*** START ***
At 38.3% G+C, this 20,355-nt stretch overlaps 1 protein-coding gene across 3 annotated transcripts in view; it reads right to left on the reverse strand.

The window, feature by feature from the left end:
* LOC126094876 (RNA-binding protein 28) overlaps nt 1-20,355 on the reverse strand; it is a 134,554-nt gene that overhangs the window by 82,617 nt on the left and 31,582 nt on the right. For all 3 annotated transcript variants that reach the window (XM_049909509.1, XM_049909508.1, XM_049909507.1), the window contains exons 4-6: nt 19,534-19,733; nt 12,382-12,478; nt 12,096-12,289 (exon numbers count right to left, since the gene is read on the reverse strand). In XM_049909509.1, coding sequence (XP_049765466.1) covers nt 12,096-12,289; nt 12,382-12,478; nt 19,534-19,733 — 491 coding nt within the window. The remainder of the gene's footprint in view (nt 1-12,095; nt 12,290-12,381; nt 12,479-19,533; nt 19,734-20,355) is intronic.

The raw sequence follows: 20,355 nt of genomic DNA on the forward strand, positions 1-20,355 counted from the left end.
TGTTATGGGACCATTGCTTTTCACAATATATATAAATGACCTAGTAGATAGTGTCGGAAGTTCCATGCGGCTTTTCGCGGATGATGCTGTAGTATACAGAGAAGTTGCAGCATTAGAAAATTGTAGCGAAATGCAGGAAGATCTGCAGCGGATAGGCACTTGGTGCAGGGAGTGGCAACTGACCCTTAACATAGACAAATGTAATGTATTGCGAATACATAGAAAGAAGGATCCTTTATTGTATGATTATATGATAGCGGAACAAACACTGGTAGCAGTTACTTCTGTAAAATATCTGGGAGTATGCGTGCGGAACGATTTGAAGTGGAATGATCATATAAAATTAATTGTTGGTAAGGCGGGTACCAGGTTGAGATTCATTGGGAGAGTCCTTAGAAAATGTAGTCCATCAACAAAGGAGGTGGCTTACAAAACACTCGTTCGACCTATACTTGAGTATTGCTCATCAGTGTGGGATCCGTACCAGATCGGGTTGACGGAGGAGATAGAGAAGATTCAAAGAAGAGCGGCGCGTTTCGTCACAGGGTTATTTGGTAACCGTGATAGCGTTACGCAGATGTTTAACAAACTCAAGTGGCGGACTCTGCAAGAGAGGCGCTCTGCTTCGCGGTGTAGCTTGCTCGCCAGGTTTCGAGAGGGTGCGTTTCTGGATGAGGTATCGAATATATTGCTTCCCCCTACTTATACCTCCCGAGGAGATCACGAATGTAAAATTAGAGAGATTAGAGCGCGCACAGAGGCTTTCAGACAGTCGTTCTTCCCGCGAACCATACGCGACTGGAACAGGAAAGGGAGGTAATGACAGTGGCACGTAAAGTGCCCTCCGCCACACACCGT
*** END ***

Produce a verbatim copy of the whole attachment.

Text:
At 38.3% G+C, this 20,355-nt stretch overlaps 1 protein-coding gene across 3 annotated transcripts in view; it reads right to left on the reverse strand.

The window, feature by feature from the left end:
* LOC126094876 (RNA-binding protein 28) overlaps nt 1-20,355 on the reverse strand; it is a 134,554-nt gene that overhangs the window by 82,617 nt on the left and 31,582 nt on the right. For all 3 annotated transcript variants that reach the window (XM_049909509.1, XM_049909508.1, XM_049909507.1), the window contains exons 4-6: nt 19,534-19,733; nt 12,382-12,478; nt 12,096-12,289 (exon numbers count right to left, since the gene is read on the reverse strand). In XM_049909509.1, coding sequence (XP_049765466.1) covers nt 12,096-12,289; nt 12,382-12,478; nt 19,534-19,733 — 491 coding nt within the window. The remainder of the gene's footprint in view (nt 1-12,095; nt 12,290-12,381; nt 12,479-19,533; nt 19,734-20,355) is intronic.

The raw sequence follows: 20,355 nt of genomic DNA on the forward strand, positions 1-20,355 counted from the left end.
TGTTATGGGACCATTGCTTTTCACAATATATATAAATGACCTAGTAGATAGTGTCGGAAGTTCCATGCGGCTTTTCGCGGATGATGCTGTAGTATACAGAGAAGTTGCAGCATTAGAAAATTGTAGCGAAATGCAGGAAGATCTGCAGCGGATAGGCACTTGGTGCAGGGAGTGGCAACTGACCCTTAACATAGACAAATGTAATGTATTGCGAATACATAGAAAGAAGGATCCTTTATTGTATGATTATATGATAGCGGAACAAACACTGGTAGCAGTTACTTCTGTAAAATATCTGGGAGTATGCGTGCGGAACGATTTGAAGTGGAATGATCATATAAAATTAATTGTTGGTAAGGCGGGTACCAGGTTGAGATTCATTGGGAGAGTCCTTAGAAAATGTAGTCCATCAACAAAGGAGGTGGCTTACAAAACACTCGTTCGACCTATACTTGAGTATTGCTCATCAGTGTGGGATCCGTACCAGATCGGGTTGACGGAGGAGATAGAGAAGATTCAAAGAAGAGCGGCGCGTTTCGTCACAGGGTTATTTGGTAACCGTGATAGCGTTACGCAGATGTTTAACAAACTCAAGTGGCGGACTCTGCAAGAGAGGCGCTCTGCTTCGCGGTGTAGCTTGCTCGCCAGGTTTCGAGAGGGTGCGTTTCTGGATGAGGTATCGAATATATTGCTTCCCCCTACTTATACCTCCCGAGGAGATCACGAATGTAAAATTAGAGAGATTAGAGCGCGCACAGAGGCTTTCAGACAGTCGTTCTTCCCGCGAACCATACGCGACTGGAACAGGAAAGGGAGGTAATGACAGTGGCACGTAAAGTGCCCTCCGCCACACACCGT